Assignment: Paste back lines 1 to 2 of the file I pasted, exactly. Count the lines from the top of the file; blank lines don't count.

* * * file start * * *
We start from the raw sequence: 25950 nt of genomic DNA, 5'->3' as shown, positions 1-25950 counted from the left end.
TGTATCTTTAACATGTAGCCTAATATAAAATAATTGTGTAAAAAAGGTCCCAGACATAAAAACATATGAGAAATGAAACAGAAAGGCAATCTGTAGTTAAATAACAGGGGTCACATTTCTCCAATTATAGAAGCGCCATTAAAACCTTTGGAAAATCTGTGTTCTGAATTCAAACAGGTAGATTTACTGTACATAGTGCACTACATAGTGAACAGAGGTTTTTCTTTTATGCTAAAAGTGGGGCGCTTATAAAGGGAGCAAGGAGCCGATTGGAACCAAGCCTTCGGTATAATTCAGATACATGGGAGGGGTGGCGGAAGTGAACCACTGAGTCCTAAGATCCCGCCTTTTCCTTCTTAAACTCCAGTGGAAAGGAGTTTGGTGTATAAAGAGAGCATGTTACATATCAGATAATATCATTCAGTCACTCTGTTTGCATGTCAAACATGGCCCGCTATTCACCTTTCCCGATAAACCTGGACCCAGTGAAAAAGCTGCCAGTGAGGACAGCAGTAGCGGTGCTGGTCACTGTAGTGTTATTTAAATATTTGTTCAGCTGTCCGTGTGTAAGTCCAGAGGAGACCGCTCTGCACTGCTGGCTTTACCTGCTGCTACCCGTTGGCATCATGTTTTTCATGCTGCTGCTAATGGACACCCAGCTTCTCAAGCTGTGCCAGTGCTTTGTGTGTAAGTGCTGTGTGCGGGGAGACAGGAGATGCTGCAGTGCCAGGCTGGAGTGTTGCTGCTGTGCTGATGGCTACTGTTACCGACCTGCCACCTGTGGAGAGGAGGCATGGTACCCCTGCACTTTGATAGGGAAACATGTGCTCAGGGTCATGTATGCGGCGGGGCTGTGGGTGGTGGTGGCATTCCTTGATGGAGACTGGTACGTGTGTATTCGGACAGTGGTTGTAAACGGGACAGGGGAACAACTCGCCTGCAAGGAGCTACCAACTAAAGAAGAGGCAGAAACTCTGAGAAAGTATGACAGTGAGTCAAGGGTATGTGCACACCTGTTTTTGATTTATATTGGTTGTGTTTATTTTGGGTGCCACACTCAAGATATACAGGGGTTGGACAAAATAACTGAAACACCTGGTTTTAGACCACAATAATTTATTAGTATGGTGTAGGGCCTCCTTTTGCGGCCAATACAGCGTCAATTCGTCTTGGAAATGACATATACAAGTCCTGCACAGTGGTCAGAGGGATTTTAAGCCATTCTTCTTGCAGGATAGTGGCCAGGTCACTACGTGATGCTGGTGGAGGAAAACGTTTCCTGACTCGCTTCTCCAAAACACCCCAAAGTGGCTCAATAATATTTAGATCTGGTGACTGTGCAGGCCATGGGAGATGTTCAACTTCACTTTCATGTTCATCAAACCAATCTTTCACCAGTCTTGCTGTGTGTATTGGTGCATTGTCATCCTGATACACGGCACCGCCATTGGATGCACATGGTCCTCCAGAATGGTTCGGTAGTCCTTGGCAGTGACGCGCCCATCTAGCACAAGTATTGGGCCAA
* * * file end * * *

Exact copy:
We start from the raw sequence: 25950 nt of genomic DNA, 5'->3' as shown, positions 1-25950 counted from the left end.
TGTATCTTTAACATGTAGCCTAATATAAAATAATTGTGTAAAAAAGGTCCCAGACATAAAAACATATGAGAAATGAAACAGAAAGGCAATCTGTAGTTAAATAACAGGGGTCACATTTCTCCAATTATAGAAGCGCCATTAAAACCTTTGGAAAATCTGTGTTCTGAATTCAAACAGGTAGATTTACTGTACATAGTGCACTACATAGTGAACAGAGGTTTTTCTTTTATGCTAAAAGTGGGGCGCTTATAAAGGGAGCAAGGAGCCGATTGGAACCAAGCCTTCGGTATAATTCAGATACATGGGAGGGGTGGCGGAAGTGAACCACTGAGTCCTAAGATCCCGCCTTTTCCTTCTTAAACTCCAGTGGAAAGGAGTTTGGTGTATAAAGAGAGCATGTTACATATCAGATAATATCATTCAGTCACTCTGTTTGCATGTCAAACATGGCCCGCTATTCACCTTTCCCGATAAACCTGGACCCAGTGAAAAAGCTGCCAGTGAGGACAGCAGTAGCGGTGCTGGTCACTGTAGTGTTATTTAAATATTTGTTCAGCTGTCCGTGTGTAAGTCCAGAGGAGACCGCTCTGCACTGCTGGCTTTACCTGCTGCTACCCGTTGGCATCATGTTTTTCATGCTGCTGCTAATGGACACCCAGCTTCTCAAGCTGTGCCAGTGCTTTGTGTGTAAGTGCTGTGTGCGGGGAGACAGGAGATGCTGCAGTGCCAGGCTGGAGTGTTGCTGCTGTGCTGATGGCTACTGTTACCGACCTGCCACCTGTGGAGAGGAGGCATGGTACCCCTGCACTTTGATAGGGAAACATGTGCTCAGGGTCATGTATGCGGCGGGGCTGTGGGTGGTGGTGGCATTCCTTGATGGAGACTGGTACGTGTGTATTCGGACAGTGGTTGTAAACGGGACAGGGGAACAACTCGCCTGCAAGGAGCTACCAACTAAAGAAGAGGCAGAAACTCTGAGAAAGTATGACAGTGAGTCAAGGGTATGTGCACACCTGTTTTTGATTTATATTGGTTGTGTTTATTTTGGGTGCCACACTCAAGATATACAGGGGTTGGACAAAATAACTGAAACACCTGGTTTTAGACCACAATAATTTATTAGTATGGTGTAGGGCCTCCTTTTGCGGCCAATACAGCGTCAATTCGTCTTGGAAATGACATATACAAGTCCTGCACAGTGGTCAGAGGGATTTTAAGCCATTCTTCTTGCAGGATAGTGGCCAGGTCACTACGTGATGCTGGTGGAGGAAAACGTTTCCTGACTCGCTTCTCCAAAACACCCCAAAGTGGCTCAATAATATTTAGATCTGGTGACTGTGCAGGCCATGGGAGATGTTCAACTTCACTTTCATGTTCATCAAACCAATCTTTCACCAGTCTTGCTGTGTGTATTGGTGCATTGTCATCCTGATACACGGCACCGCCATTGGATGCACATGGTCCTCCAGAATGGTTCGGTAGTCCTTGGCAGTGACGCGCCCATCTAGCACAAGTATTGGGCCAA